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  • I have just taken delivery of Paul Dawson's latest tome, Waterloo 'the truth at last'. I have read the introductory which outlines the same old criticism of Anglo-centric tellings of the battle with the same old mutterings of the Prussians being ignored along with any other non red coated allied units: "In traditional Anglo-phonic histories which ignore the Prussians"

    It goes on and on in that vein which is a shame as it seems that a bias has stepped in before the book is one page in!

    The book is another French perspective which hopefully will make for some good reading.

    One day, someone will publish a book about the battle laying out what, how and when incidents probably happened without personal comment.

    We all know that about 150,000 men and about 50,000 horses took part in the battle. We all know who won and we all know that 'in general' they all fought bravely. lets have a story about that bravery and how 'through study and dissection' their stories can be told without any personal opinion from the author. No matter what the nationality of the author, they all tuck a varying amount of bias into the narrative and that can only be a bad thing.

    Get over yourselves....Publish your findings without publishing your thoughts.

    Dawson also admits that he is "pro-Napoleon and anti-Britain at the beginning of the nineteenth century."

    Anyway! Dawson goes on to describe where he tapped his information of the French army from 'Muster rolls' legion of Honour records etc, and that he and his collegues had collected "over 80,000 points of data" and have found over 200 "untapped" "officer accounts in legal documents.

    I'll leave it there and get on reading.

    PS. Dawson's book is identical in binding and size as Hussey's.

    Paul
    Last edited by Dibble201Bty; 04 Feb 18, 15:35.
    ‘Tis said his form is tiny, yet
    All human ills he can subdue,
    Or with a bauble or medal
    Can win mans heart for you;
    And many a blessing know to stew
    To make a megloamaniac bright;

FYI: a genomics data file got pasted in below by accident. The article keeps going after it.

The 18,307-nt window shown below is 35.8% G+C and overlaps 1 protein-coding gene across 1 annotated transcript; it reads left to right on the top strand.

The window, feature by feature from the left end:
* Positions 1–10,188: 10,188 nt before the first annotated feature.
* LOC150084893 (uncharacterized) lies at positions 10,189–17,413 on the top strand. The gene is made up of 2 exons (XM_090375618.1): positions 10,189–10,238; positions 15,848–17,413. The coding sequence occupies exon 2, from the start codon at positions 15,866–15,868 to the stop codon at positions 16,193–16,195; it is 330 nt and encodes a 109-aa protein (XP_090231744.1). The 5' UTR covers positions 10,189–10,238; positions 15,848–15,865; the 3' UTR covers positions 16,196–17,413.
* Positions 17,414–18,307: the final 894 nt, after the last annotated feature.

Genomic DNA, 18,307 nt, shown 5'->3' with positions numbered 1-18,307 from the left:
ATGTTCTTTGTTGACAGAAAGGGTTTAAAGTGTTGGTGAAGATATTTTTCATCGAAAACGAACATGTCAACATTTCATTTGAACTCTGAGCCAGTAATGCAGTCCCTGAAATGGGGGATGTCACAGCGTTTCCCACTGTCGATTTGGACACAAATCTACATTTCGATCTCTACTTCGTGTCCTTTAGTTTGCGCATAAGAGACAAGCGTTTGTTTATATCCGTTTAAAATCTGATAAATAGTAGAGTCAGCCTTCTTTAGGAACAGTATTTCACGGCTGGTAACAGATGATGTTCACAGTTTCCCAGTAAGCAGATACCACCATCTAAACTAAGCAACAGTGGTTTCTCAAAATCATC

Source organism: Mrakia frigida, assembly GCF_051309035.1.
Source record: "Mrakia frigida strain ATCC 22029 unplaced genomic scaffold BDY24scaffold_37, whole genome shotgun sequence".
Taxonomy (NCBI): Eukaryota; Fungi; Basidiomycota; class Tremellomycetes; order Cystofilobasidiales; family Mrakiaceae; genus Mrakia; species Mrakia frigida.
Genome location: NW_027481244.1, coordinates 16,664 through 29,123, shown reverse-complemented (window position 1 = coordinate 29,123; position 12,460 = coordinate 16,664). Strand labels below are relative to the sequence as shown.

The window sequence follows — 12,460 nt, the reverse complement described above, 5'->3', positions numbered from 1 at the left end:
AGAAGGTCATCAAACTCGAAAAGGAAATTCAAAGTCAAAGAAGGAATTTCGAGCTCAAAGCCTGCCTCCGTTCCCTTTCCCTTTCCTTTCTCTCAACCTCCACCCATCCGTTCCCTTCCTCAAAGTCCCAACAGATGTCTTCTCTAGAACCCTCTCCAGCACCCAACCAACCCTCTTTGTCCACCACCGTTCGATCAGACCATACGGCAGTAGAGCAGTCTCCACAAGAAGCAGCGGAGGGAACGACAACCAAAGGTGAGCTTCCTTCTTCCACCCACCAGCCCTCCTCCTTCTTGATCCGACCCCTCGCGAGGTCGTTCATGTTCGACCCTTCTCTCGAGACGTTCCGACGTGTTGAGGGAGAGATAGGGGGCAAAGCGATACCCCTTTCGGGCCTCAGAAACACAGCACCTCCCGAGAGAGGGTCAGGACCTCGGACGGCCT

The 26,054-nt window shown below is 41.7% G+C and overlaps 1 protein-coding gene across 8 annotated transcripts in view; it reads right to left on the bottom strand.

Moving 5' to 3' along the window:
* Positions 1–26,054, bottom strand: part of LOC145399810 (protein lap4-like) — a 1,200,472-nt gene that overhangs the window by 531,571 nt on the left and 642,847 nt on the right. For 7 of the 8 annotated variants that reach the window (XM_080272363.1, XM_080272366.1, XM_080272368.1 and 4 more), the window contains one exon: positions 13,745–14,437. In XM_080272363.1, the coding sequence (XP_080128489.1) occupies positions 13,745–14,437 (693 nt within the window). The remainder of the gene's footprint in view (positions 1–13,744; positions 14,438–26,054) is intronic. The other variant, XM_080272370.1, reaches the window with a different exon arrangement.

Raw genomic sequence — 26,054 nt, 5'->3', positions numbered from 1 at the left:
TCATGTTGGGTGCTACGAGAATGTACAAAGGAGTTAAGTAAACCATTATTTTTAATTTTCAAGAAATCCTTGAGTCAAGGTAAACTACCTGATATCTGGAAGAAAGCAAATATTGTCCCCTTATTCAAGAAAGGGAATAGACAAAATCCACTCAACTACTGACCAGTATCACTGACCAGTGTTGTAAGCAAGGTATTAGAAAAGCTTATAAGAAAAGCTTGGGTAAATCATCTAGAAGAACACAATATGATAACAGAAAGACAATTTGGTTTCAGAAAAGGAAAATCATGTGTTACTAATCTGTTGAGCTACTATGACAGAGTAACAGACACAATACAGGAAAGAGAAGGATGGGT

Give honour to the dainty Corse,
    The Pixie is a little shite.

    Comment


    • So what did you think of it in the end Paul?

      I bought his book on French cavalry 'Au Galop' which to be honest I found appallingly written and seemed to have pointless lists of things which could have easily been boiled down to a few words from the author. Also pages and pages of quotes from De Brack for example which didn't seem to illustrate any points.

      Waterloo 'the truth at last' is so News of the World a title, I wouldn't touch it with a barge pole.

      Historians' national bias is not necessarily for their own country as can be seen with this one. Orwell said 'It's easy to be patriotic about other people's countries' and I agree. The same can be said for history, as they are periods we will never truly know. We merely get fragments.

      Despite my love of all things French and Napoleonic, I find the 'mutterings' you mention equally annoying, and certainly not because I'm British. I have been reading about the battle for 45 years and since a boy, have never read an account that didn't emphasize the crucial role of the Prussians. On the other hand, it was Wellington's choice to fight the battle on well chosen ground and he who asked Blucher to join him there. Also Wellington was commander in chief on the ridge and the non British speaking troops were under his command.

      I often wonder why the 'German' fans don't take credit for Napoleon's loss in Russia as they constituted roughly 1/3 of the Grand Armee. But, Napoleon was commander in chief and any loss was his responsibility. And of course the same applies to Waterloo.

      Lastly, I think it's interesting reading French accounts of the battle as they almost uniformly refer to the enemy on the ridge, not as 'the allies' or even 'the British' but rather 'the English'.

      It has been very interesting in recent years to read in more detail accounts from non British participants. Undoubtedly many important areas have been left out and exagerations and omissions are inevitable. The actions to the left of Wellington's position for example were always a bit of a mystery and particularly after D'Erlon's assault.